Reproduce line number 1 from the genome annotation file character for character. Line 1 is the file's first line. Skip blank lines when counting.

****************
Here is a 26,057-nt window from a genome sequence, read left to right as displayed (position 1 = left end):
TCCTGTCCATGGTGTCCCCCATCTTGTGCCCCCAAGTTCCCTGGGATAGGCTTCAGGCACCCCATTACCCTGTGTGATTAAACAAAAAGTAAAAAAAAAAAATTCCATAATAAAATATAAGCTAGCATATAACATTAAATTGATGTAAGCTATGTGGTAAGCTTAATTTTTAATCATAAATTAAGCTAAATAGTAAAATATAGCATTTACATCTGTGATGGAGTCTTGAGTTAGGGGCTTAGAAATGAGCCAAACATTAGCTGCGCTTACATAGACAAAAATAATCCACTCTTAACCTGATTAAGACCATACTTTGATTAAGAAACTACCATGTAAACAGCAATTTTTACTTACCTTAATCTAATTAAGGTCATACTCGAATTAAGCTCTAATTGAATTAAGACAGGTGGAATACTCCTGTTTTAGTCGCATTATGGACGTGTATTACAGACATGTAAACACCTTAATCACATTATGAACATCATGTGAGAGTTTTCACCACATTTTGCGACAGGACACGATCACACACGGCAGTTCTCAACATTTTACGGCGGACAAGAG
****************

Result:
Here is a 26,057-nt window from a genome sequence, read left to right as displayed (position 1 = left end):